As a mother I see more and more clearly how we can shape a healthy and bright future through our children. I see my own young child interact with life around him in such a curious and innocent way. The foundation, upon which he will grow, his values and beliefs, is being built right now. He is developing a relationship with his environment that will steer the way he walks through his life. It feels to me that the best way to guide him is to teach him to live in a way that is regenerative to life around him.
In his article, Sustainability is Not Enough: We Need Regenerative Cultures, Daniel Wald explains, “A regenerative human culture is healthy, resilient and adaptable; it cares for the planet and it cares for life in the awareness that this is the most effective way to create a thriving future for all of humanity.”
Why do we need to be regenerative at this time?
Simply put, our impact as humans is so great, that we are by far taking at a faster rate than we are replenishing. If we continue to live in a way where life is barely sustaining itself, what kind of future will our children’s children have? I believe we need to steer away from an industrial-based culture and return to a more traditional way of life that harmonizes with nature and replenishes resources for those who will come after us.
How do we ensure we are teaching our children to live in a regenerative way?
We must practice this ourselves, demonstrating to them what works and what doesn’t, and be willing to closely examine our own choices. Beginning within our own home and seeing where we can lower our impact even more and how much we can revitalize and nurture the living space we occupy. Reevaluating what we buy, how much plastic we consume and dispose of. It is a commitment to being brutally honest and in integrity with our own choices.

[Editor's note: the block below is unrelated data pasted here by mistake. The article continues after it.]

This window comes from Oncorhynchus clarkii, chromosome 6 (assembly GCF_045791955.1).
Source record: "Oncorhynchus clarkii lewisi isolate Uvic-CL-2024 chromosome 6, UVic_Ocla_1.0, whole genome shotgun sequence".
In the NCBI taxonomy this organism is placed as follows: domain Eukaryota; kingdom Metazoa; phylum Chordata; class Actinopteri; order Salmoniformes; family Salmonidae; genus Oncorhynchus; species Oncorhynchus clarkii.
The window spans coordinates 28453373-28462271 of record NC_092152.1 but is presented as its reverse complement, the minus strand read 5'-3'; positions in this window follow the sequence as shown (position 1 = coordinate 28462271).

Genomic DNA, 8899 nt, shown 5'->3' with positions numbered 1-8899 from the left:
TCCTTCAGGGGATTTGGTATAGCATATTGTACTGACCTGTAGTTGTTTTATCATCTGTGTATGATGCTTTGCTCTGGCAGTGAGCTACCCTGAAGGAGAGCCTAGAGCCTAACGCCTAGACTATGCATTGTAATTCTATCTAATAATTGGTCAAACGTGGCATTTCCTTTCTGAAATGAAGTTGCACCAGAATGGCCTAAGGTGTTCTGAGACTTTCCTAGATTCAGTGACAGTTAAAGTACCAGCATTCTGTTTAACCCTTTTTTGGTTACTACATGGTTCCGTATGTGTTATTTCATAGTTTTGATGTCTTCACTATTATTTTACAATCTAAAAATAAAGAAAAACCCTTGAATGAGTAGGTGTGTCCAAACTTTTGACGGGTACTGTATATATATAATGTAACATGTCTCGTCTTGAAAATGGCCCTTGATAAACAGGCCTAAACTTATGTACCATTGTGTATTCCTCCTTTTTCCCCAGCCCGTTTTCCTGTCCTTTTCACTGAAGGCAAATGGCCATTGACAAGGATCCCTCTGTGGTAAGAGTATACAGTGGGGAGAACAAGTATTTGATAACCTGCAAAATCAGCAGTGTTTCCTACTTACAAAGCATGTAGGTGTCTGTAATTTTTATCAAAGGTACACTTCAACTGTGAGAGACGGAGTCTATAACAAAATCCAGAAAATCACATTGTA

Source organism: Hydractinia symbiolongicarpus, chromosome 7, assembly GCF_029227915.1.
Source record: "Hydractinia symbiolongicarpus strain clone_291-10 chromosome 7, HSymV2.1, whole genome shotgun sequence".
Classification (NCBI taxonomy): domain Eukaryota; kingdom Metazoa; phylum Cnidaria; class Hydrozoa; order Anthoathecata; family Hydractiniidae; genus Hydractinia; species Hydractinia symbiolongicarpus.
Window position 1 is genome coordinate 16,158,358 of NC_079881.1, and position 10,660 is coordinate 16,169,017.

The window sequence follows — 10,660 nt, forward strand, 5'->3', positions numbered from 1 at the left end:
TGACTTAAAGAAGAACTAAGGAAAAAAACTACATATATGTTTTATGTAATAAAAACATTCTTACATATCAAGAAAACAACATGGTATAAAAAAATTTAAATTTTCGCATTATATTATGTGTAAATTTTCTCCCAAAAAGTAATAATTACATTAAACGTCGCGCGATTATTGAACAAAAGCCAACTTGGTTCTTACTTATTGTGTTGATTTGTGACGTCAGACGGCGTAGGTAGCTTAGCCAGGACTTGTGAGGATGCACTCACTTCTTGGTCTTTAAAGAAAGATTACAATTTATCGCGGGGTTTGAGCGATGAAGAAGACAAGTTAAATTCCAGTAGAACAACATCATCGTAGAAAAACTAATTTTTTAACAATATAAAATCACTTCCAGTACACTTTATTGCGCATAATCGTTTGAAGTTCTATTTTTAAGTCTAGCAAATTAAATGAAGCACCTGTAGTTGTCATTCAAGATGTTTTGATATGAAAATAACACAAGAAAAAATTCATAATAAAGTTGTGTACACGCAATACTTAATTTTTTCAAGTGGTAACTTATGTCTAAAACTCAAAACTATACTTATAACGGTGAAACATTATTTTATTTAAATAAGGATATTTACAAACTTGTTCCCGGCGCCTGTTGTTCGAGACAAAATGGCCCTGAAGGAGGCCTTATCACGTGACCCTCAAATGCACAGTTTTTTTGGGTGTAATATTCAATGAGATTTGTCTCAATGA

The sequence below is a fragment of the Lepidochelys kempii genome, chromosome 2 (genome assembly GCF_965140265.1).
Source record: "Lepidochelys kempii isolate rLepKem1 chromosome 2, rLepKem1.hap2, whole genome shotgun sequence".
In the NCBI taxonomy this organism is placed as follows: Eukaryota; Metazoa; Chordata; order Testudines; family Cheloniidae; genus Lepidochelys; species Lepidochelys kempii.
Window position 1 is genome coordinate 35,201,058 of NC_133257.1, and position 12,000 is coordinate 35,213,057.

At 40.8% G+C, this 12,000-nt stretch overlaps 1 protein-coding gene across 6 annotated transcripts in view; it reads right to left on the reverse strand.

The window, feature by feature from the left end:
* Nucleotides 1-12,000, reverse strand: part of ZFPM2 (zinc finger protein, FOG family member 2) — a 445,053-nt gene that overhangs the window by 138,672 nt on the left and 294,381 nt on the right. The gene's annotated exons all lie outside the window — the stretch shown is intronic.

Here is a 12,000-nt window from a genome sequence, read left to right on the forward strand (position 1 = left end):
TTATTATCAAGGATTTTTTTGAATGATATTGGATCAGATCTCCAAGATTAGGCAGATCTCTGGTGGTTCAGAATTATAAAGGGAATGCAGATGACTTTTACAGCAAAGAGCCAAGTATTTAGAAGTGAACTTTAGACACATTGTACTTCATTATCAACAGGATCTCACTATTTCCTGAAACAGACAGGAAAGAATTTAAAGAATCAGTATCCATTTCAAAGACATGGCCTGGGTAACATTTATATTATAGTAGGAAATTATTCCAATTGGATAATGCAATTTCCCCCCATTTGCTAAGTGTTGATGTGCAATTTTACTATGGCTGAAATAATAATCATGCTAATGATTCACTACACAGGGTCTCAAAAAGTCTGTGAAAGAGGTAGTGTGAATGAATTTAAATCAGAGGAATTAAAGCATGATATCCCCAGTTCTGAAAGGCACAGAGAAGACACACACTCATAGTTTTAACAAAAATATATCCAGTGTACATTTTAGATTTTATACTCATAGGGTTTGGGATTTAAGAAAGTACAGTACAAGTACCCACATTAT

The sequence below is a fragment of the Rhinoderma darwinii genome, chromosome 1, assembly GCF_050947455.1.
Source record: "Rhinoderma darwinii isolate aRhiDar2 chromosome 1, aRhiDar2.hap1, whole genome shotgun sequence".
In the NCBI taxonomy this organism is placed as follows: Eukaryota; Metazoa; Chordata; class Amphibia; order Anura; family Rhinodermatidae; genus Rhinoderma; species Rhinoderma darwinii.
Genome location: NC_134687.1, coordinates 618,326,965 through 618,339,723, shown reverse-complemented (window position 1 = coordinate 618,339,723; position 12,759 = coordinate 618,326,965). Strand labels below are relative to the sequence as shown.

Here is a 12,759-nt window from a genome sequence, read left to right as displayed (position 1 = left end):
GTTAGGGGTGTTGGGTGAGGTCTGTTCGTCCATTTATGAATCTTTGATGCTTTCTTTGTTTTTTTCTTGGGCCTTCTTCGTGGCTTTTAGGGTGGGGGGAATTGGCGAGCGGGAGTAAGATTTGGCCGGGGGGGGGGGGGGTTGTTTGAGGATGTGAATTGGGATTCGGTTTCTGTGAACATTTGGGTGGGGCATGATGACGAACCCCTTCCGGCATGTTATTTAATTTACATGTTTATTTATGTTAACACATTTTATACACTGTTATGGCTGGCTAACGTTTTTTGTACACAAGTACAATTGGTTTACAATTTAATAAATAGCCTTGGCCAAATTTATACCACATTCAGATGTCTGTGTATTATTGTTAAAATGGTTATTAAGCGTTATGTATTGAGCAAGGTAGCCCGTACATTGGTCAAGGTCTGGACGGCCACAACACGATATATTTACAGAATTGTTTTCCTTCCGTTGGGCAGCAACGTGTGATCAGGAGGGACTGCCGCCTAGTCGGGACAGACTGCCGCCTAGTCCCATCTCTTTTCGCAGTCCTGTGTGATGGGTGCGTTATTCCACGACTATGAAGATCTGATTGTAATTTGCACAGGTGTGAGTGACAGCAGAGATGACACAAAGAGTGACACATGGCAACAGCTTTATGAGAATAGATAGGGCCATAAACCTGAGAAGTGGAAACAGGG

Living on Maui gives us many opportunities to practice regenerative living.
We have a year-round growing season that allows us to grow much of our own food locally, lowering our dependence on petroleum while cultivating more oxygenating plants around us. We can do this with our babies as they play in the garden beside us.
We have the opportunity to be outside and foster an appreciation for nature and how to interact within it in a harmonious way. Living in a regenerative way will look unique for all of us, depending on where we are and what our current lifestyle is. In our home we do our best to avoid single-use plastic all together, always carrying our own dishes, jars, and utensils in case we eat on the go. Instead of recycling what plastic we do utilize, we make plastic bricks to ensure it stays out of the ocean (learn more at ecobricks.org). We drive a vehicle that is fueled by locally grown and manufactured biodiesel. We also spend a lot of time outside cultivating and learning about native plant species that will help to revitalize the āina. We get in the dirt and marvel at the miracle of a sprouting seed! Not only is this great for baby, it is great for me to connect to nature in this way.
Most importantly, I believe in the power of honest communication with our children; talking to them about why we are making certain choices and the implications of these choices, no matter what their age. We must remember, through our children we hold the future in our arms. How we live will impress upon them the values and beliefs that will shape the way they interact in their adult life.
It is a great responsibility and we will be stronger in this mission if we come together as a community committed to regenerating a thriving and healthy future.